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COVID-19 Concerns? FAU Medicine Now Offers Telehealth

FAU Medicine, a primary care practice in Boca Raton is now offering “virtual visits” (telehealth) with its physicians. These virtual visits can be related to preventive care, check-ups, follow-ups or acute illnesses, including supporting patients who are concerned about the coronavirus disease (COVID-19).

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Most internists-in-training feel ill-equipped to treat obesity

Most resident physicians training in internal medicine do not feel adequately prepared to manage obesity in their patients, a new survey from a California residency program finds. The results were accepted for presentation at ENDO 2020, the Endocrine Society’s annual meeting, and will be published in a special supplemental section of the Journal of the Endocrine Society.

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UNC School of Medicine Ranked First for Primary Care for Third Straight Year

For the third year in a row, the University of North Carolina School of Medicine was ranked first in the country for primary care education as a part of U.S. News & World Report’s 2021 edition of “America’s Best Graduate Schools.”

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Researchers Challenge New Guidelines on Aspirin in Primary Prevention

New guidelines recommend aspirin use in primary prevention for people ages 40 to 70 years old who are at higher risk of a first cardiovascular event, but not for those over 70. Yet, people over 70 are at higher risks of cardiovascular events than those under 70. As a result, health care providers are understandably confused about whether or not to prescribe aspirin for primary prevention of heart attacks or strokes, and if so, to whom.

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Baylor Scott & White Health Opens Hospital in Austin

Baylor Scott & White Health, the largest not-for-profit health system in Texas, opened its newest full-service hospital today in Austin. Austin, located at 5251 W. U.S. Highway 290, Austin, TX 78735, becomes the System’s first hospital within Austin city limits. In addition to the hospital, a multi-specialty medical clinic will be located on the same campus as part of a comprehensive model of care.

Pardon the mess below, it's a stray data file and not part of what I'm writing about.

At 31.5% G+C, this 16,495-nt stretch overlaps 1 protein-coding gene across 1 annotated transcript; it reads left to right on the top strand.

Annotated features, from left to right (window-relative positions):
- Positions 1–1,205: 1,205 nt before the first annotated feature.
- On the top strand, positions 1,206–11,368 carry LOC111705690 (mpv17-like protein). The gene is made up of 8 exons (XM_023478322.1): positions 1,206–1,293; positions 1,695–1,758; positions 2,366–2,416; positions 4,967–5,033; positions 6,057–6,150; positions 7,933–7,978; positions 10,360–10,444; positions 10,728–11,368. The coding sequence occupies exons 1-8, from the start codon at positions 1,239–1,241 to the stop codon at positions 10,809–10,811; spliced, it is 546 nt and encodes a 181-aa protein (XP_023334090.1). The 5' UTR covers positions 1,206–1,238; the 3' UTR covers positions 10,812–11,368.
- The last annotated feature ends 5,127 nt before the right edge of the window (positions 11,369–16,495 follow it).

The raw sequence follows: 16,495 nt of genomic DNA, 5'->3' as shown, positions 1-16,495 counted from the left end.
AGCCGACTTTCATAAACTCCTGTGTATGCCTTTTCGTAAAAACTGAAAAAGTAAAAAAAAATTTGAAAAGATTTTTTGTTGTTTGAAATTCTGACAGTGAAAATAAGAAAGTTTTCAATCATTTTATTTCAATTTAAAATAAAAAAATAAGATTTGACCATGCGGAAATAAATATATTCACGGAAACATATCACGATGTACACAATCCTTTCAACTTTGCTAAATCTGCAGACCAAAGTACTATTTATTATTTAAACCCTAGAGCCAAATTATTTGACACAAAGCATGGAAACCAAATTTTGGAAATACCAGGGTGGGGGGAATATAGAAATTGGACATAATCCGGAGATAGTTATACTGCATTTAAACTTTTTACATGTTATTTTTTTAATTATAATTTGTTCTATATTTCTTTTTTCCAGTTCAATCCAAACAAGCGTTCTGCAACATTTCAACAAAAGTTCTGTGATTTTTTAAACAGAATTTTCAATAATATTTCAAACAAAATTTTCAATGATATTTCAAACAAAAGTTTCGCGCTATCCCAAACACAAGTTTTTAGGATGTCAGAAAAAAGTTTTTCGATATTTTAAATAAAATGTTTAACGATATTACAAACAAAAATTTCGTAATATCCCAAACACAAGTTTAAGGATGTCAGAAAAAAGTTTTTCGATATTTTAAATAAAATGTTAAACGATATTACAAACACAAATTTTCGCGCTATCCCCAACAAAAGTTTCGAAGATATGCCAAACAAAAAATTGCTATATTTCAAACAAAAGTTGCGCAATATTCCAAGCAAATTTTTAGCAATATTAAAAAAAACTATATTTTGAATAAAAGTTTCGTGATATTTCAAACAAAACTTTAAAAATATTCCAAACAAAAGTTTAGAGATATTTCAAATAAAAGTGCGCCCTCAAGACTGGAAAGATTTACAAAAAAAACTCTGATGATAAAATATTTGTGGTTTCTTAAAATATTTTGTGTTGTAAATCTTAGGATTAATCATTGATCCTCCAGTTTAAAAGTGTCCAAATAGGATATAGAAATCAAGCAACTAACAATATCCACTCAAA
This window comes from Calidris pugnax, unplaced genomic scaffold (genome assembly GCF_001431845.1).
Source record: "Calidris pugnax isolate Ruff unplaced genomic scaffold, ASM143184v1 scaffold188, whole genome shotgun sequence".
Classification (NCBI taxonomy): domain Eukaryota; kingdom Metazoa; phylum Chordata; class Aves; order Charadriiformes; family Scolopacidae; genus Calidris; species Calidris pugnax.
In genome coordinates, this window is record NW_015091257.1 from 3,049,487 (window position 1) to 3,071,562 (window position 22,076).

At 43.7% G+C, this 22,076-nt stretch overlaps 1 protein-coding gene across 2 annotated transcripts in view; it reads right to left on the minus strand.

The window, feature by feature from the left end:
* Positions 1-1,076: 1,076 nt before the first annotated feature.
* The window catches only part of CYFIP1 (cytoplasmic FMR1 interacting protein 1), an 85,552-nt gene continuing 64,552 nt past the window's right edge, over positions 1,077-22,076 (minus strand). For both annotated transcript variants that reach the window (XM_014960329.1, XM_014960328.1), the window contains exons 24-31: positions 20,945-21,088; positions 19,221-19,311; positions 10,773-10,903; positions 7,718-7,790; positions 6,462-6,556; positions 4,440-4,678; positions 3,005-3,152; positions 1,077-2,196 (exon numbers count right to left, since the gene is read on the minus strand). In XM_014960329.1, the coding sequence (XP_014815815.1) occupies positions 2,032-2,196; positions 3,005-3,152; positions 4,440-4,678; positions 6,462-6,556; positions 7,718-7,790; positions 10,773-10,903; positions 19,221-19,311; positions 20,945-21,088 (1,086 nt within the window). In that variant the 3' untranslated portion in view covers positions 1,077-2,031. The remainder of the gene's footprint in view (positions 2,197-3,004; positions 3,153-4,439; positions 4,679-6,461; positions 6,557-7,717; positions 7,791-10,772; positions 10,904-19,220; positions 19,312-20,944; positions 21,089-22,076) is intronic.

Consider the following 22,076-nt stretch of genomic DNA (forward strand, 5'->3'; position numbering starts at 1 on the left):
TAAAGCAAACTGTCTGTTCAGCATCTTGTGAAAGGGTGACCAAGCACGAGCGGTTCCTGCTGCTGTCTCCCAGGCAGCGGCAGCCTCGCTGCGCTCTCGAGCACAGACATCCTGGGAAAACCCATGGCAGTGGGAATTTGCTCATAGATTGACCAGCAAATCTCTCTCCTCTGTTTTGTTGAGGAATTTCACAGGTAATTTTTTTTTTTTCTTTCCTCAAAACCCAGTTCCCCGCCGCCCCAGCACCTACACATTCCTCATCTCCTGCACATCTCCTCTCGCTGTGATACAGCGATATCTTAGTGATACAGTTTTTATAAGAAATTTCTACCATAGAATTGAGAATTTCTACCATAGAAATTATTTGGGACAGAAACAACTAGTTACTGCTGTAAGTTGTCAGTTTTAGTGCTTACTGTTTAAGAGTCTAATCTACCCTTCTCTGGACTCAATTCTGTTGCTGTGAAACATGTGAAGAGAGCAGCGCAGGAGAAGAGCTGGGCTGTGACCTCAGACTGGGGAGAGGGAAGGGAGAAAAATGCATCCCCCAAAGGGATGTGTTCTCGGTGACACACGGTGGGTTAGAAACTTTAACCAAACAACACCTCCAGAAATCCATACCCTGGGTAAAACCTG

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Medicaid expansion doubled access to primary care, increased attention to health risks in Michigan enrollees

When Michigan expanded its Medicaid program to cover more low-income residents, its leaders built in special features to encourage enrollees to understand their health risks, and incentivize them to prevent future health problems, or find them early. According to two new studies, that effort has paid off.

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Cleveland Clinic Study Finds Functional Medicine Model is Associated with Improvements in Health-Related Quality of Life

In the first retrospective cohort study of the functional medicine model, Cleveland Clinic researchers found that functional medicine was associated with improvements in health-related quality of life. The study was published today in the Journal of the American Medical Association Network Open.

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Adding mental health specialists to primary care clinics boosts vets’ access to outpatient services

A Veterans Health Administration program that added mental health specialists, care managers or both in primary care clinics significantly improved access to mental health and primary care services to veterans with behavioral health needs. The practice also resulted in 9% higher average annual costs for each patient.